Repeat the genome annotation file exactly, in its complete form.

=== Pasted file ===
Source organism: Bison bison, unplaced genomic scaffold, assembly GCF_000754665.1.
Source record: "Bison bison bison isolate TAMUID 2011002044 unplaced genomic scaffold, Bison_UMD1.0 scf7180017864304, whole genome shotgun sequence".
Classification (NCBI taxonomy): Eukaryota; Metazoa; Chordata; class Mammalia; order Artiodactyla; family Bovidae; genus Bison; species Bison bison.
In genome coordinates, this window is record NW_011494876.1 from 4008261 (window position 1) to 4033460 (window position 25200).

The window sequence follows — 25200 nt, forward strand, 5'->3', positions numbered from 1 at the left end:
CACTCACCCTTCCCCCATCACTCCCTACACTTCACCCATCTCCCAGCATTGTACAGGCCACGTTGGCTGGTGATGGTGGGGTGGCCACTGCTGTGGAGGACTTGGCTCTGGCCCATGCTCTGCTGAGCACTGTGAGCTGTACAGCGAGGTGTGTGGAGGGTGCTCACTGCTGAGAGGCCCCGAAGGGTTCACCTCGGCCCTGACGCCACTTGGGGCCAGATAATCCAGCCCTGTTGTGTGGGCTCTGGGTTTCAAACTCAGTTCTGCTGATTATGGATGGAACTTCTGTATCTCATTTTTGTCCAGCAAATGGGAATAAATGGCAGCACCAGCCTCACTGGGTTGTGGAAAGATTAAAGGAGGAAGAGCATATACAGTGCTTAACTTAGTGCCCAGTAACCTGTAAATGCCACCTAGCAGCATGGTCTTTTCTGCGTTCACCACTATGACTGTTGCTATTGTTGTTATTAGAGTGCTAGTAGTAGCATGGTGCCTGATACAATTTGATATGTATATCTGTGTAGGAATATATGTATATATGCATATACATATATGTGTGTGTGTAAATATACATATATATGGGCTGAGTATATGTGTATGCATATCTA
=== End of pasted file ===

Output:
Source organism: Bison bison, unplaced genomic scaffold, assembly GCF_000754665.1.
Source record: "Bison bison bison isolate TAMUID 2011002044 unplaced genomic scaffold, Bison_UMD1.0 scf7180017864304, whole genome shotgun sequence".
Classification (NCBI taxonomy): Eukaryota; Metazoa; Chordata; class Mammalia; order Artiodactyla; family Bovidae; genus Bison; species Bison bison.
In genome coordinates, this window is record NW_011494876.1 from 4008261 (window position 1) to 4033460 (window position 25200).

The window sequence follows — 25200 nt, forward strand, 5'->3', positions numbered from 1 at the left end:
CACTCACCCTTCCCCCATCACTCCCTACACTTCACCCATCTCCCAGCATTGTACAGGCCACGTTGGCTGGTGATGGTGGGGTGGCCACTGCTGTGGAGGACTTGGCTCTGGCCCATGCTCTGCTGAGCACTGTGAGCTGTACAGCGAGGTGTGTGGAGGGTGCTCACTGCTGAGAGGCCCCGAAGGGTTCACCTCGGCCCTGACGCCACTTGGGGCCAGATAATCCAGCCCTGTTGTGTGGGCTCTGGGTTTCAAACTCAGTTCTGCTGATTATGGATGGAACTTCTGTATCTCATTTTTGTCCAGCAAATGGGAATAAATGGCAGCACCAGCCTCACTGGGTTGTGGAAAGATTAAAGGAGGAAGAGCATATACAGTGCTTAACTTAGTGCCCAGTAACCTGTAAATGCCACCTAGCAGCATGGTCTTTTCTGCGTTCACCACTATGACTGTTGCTATTGTTGTTATTAGAGTGCTAGTAGTAGCATGGTGCCTGATACAATTTGATATGTATATCTGTGTAGGAATATATGTATATATGCATATACATATATGTGTGTGTGTAAATATACATATATATGGGCTGAGTATATGTGTATGCATATCTA